I'm a total geek. I love Harry Potter, Star Wars, Battlestar Galactica (old and new), Lord of the Rings, and pretty much anything sci-fi or fantasy. I go to steampunk conventions, and I love strategy board games like Settlers of Catan. But I am not just a geek; I am also a nerd. The kind of nerd that didn't have to study and still made straight A's. When I wasn't in school, I was playing school. I love learning. I also love documentaries, especially nature films. For example, this Christmas, my sister got me the DVD boxed set of Really Wild Animals. I had one of the tapes when I was little and watched it over and over again, until my sister was sick of it and I can't wait to watch it over and over again with my daughter.
One of my favorite times of year is Shark Week. Or it was, until the infamous release of Megalodon: The Monster Shark Lives. This fake documentary was the premier attraction for Shark Week 2013. Social media blew up about it, and not in a good way. For more than 20 years, Discovery has been airing nature documentaries to teach us about sharks. But Megalodon used a fabricated news story, and the Discovery name, to broadcast a fantastical story that a megalodon shark was still living today. Animal Planet (also under the Discovery name) has aired Mermaids: The Body Found and the sequel Mermaids: The New Evidence as fake documentaries. The worst part of these films, is that they are being broadcast as if they were real scientific documentaries. There is no disclaimer at the beginning saying that this is fiction. The scientists are all actors, which you can see in the credits. Now I may be in the minority here, but I miss the real science!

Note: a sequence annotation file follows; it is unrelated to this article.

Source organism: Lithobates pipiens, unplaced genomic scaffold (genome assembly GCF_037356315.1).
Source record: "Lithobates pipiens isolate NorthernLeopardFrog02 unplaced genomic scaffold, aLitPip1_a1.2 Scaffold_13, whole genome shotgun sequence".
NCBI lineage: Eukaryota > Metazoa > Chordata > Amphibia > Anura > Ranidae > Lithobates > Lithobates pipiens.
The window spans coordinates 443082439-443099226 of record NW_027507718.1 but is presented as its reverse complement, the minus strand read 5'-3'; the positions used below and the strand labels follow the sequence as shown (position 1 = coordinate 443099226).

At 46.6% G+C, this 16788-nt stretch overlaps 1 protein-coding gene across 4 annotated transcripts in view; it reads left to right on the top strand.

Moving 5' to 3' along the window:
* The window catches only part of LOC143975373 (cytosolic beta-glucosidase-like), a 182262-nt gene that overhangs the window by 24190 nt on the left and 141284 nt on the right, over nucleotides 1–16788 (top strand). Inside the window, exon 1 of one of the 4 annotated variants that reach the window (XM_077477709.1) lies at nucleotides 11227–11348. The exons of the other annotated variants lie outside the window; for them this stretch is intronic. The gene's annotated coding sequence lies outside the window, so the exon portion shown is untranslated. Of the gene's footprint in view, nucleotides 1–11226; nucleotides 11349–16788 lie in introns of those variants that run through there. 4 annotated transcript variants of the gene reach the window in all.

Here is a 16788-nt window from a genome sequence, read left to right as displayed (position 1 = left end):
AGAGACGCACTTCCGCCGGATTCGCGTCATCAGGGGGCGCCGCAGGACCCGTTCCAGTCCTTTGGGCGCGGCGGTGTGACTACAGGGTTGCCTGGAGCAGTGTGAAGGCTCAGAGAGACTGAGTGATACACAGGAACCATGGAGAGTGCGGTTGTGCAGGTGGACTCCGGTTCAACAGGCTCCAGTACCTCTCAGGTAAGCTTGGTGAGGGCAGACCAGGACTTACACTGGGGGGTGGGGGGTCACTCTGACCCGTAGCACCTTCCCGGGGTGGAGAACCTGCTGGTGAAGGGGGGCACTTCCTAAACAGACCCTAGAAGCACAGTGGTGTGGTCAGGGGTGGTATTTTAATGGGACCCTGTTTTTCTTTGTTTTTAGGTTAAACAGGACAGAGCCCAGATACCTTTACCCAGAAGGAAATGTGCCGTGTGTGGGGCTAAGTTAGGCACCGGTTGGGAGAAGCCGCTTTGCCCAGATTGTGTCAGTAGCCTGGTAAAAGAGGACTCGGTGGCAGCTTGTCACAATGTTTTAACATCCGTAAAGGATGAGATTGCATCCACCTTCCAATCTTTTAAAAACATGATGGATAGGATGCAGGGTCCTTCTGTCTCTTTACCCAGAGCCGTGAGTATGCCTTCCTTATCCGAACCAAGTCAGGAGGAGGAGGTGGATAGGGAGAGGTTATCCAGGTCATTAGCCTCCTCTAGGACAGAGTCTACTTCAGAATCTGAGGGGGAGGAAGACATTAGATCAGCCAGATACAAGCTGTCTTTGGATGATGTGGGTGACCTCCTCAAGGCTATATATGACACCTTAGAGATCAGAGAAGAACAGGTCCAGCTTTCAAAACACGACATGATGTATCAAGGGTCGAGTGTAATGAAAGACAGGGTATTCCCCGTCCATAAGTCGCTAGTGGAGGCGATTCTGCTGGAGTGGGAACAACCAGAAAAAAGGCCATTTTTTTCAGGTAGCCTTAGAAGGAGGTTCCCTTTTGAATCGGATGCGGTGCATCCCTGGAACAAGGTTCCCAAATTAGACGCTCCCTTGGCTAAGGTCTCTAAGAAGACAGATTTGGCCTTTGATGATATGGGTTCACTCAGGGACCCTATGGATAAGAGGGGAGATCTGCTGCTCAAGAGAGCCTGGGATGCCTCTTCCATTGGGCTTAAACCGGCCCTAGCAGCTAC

When BBC put out Planet Earth, I got chills. The cinematography was superb. The only thing on my Christmas list that year was the DVD box set of Blue Planet and Planet Earth. A network that has built itself on the premise of science, should stick with science. I'm not saying there isn't a place for shows like Megalodon and Mermaids, because there is. It's the SyFy channel. I think if they had been marketed as a What if? documentary, I would have been interested. The moral of the story is: Bring back ACTUAL documentaries! And they are. The new president of Discovery, Rich Ross, says that the era of Megalodon is over (pun intended). Some shows that were already in the works may still air, but going forward the network is going back to the basics. I have hope in a future filled with nerdy nature documentaries about little known species. Here's a picture of my sister and me dressed up for Shark Week 2011.